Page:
According to Derek Sivers (thought leader, entrepreneur and programmer), telling someone your goal makes it less likely to happen. Every time you have a goal, there’s some work to be done in order to achieve it. Telling someone of your intentions and receiving the immediate affirmation and congratulations tricks your brain into thinking you have already accomplished the goal. Normally, the brain would not be satisfied until you had actually done the work. In the case of sharing your goals, the brain mistakes the talking for the doing.
Well, that is a unique view point. I don’t necessarily agree but then people are motivated by different things. Some are encouraged and motivated by immediate feedback while others may hesitate to share their goals due to a fear of criticism and discouragement. In a recent Harvard Business Review interview with Sarah Blakely (youngest self-made female billionaire in history), the author stated that “Blakely recommends not sharing your fragile idea with the world too soon. Blakely kept her idea of making a fabulous new undergarment (Spanx shapewear) for women under wraps for an entire year while working on developing the prototype. Only after she was 100% committed to it and ready to launch, did she sit her friends down and explain her new direction. Sara explains that ideas are vulnerable, fragile things. Wait until you’re completely ready to move forward before you share it with people. Meaning well, they’ll shoot it down, offering all the reasons why it won’t work. But when they do, you’ll be ready to deal with it”.
For many of us, simply setting a goal is a challenge in itself. Particularly for high achievers who hold themselves to strict standards. By sharing your goals with others, now you must meet their expectations in addition to your own. This can raise the stakes substantially higher. As one of my favorite bloggers (Penelope Trunk) wrote, “If I could go back to that time, I’d tell myself to stop worrying about failure. The worry just makes the change harder, and no one is a failure in the middle of a big change. You can’t fail if you’re moving toward something. You fail only if you stop.”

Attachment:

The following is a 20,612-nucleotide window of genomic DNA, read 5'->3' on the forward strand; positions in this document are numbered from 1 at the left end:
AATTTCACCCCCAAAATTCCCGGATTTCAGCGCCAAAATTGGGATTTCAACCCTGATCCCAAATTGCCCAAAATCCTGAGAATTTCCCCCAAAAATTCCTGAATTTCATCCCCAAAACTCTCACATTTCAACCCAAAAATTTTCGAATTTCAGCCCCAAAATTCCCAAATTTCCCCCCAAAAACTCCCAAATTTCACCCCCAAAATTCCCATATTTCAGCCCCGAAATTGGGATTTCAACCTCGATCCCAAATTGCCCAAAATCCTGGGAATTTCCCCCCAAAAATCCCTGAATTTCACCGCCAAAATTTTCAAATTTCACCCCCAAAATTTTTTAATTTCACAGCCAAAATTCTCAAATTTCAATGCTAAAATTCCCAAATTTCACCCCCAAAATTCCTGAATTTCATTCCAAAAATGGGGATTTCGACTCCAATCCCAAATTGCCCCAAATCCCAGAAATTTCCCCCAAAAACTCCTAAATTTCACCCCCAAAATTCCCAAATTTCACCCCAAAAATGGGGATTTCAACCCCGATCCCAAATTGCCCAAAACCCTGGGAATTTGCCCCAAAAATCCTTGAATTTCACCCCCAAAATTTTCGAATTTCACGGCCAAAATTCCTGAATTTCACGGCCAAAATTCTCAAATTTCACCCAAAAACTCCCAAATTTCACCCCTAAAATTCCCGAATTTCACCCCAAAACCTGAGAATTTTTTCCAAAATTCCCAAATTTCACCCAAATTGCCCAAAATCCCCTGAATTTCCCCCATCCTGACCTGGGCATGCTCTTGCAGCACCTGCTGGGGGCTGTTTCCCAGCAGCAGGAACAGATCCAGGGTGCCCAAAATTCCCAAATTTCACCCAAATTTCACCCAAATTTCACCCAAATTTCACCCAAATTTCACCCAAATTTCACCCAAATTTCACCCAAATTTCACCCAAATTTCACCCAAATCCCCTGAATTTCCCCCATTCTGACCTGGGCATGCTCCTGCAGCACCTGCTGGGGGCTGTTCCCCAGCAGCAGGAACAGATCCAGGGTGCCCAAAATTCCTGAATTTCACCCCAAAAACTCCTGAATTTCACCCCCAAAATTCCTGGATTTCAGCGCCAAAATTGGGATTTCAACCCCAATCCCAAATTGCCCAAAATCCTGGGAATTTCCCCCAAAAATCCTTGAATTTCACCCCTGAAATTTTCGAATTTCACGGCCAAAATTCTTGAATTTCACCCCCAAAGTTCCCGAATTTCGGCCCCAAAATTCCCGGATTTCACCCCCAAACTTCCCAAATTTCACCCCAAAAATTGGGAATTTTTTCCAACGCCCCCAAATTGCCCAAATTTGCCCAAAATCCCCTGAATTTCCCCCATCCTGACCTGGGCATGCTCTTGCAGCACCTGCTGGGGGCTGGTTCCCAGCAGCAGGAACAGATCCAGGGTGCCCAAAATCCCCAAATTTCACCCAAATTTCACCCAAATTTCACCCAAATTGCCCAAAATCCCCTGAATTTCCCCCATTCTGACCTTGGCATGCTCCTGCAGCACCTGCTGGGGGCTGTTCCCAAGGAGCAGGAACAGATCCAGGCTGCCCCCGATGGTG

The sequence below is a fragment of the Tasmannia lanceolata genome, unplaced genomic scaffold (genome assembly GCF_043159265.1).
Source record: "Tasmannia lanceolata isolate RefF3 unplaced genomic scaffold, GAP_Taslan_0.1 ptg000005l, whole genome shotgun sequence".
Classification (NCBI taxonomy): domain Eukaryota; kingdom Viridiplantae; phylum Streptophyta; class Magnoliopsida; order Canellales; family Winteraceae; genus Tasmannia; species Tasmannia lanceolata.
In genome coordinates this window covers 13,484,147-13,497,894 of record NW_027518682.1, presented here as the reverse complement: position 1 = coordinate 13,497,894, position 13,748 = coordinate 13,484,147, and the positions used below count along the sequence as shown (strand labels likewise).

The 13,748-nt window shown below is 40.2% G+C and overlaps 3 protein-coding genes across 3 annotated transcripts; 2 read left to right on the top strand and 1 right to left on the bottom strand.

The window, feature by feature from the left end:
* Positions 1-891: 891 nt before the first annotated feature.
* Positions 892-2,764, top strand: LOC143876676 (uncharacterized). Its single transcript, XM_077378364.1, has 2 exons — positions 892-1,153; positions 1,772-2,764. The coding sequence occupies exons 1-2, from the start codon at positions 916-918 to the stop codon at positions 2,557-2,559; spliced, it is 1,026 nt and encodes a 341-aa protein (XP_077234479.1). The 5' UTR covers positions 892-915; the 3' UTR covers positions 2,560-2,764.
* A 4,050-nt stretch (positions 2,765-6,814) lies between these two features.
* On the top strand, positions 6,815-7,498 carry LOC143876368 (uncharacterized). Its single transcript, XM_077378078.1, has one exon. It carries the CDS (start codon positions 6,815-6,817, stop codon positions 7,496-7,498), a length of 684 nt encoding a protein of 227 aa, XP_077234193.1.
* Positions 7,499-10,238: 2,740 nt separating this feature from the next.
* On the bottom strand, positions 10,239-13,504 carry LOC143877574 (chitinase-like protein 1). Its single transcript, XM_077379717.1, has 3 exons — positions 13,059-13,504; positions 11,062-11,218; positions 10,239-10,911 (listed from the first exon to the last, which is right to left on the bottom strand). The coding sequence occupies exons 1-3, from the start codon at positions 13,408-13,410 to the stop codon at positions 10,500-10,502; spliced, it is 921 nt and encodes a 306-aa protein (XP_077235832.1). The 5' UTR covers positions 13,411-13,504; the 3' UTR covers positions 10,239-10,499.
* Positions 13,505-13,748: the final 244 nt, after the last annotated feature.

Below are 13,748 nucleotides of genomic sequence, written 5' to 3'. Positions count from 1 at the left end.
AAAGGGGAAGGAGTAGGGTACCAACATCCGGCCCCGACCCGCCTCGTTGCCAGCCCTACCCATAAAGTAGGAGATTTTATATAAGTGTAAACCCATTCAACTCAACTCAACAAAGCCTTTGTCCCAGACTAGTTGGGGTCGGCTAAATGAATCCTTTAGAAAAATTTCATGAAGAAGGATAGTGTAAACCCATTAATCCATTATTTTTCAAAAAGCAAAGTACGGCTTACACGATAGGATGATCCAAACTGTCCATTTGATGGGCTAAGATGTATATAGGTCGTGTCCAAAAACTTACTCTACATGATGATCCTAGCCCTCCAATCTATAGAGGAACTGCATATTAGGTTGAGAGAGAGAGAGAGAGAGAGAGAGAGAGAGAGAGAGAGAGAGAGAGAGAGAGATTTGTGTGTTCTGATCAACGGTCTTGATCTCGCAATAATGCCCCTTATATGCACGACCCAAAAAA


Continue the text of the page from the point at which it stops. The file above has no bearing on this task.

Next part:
According to Blakely, her father followed Wayne Dyer’s guidance in teaching his children the power of failing big. Each day, her father would ask – “So, what did you fail at today.” And if there were no failures, her father would be disappointed. Focusing on failing big allowed Blakely to understand that failure is not an outcome, but involves a lack of trying — not stretching yourself far enough out of your comfort zone and attempting to be more than you were the day before. Failing big was a good thing.
Dr. Neil Fiore author of The NOW Habit, states that sharing our goals with others makes the appeal of taking risks for achievement much less appealing. Especially if you have a history of success. Why leave your comfortable ledge of success to climb to a higher position?
Ironically, it is those who have experienced the most failure who are wildly successful. That’s because they go all in, and even when they make mistakes, it’s usually done gracefully. Warren Buffet, the paragon of entrepreneurship, has declared bankruptcy more than once. True, people like Buffet represent an extremely small segment of our society, but the basic principle applies to all of us.
There is risk and uncertainty in the pursuit of goals. There is disappointment in defeat and pleasure in success. The question is how much can you stomach the uncertainty, disappointment and defeat? Sure, we all get advice but we need to sort through it. Figure out what is reasonable for us, while making sure we are not shying away from the challenge of change. It’s a balancing act but it usually pays off in the end.
See Derek’s TED lecture
I would like to hear from you. Do you agree with this approach? Does sharing your goals increase your chances of success?
Categories: Professional Development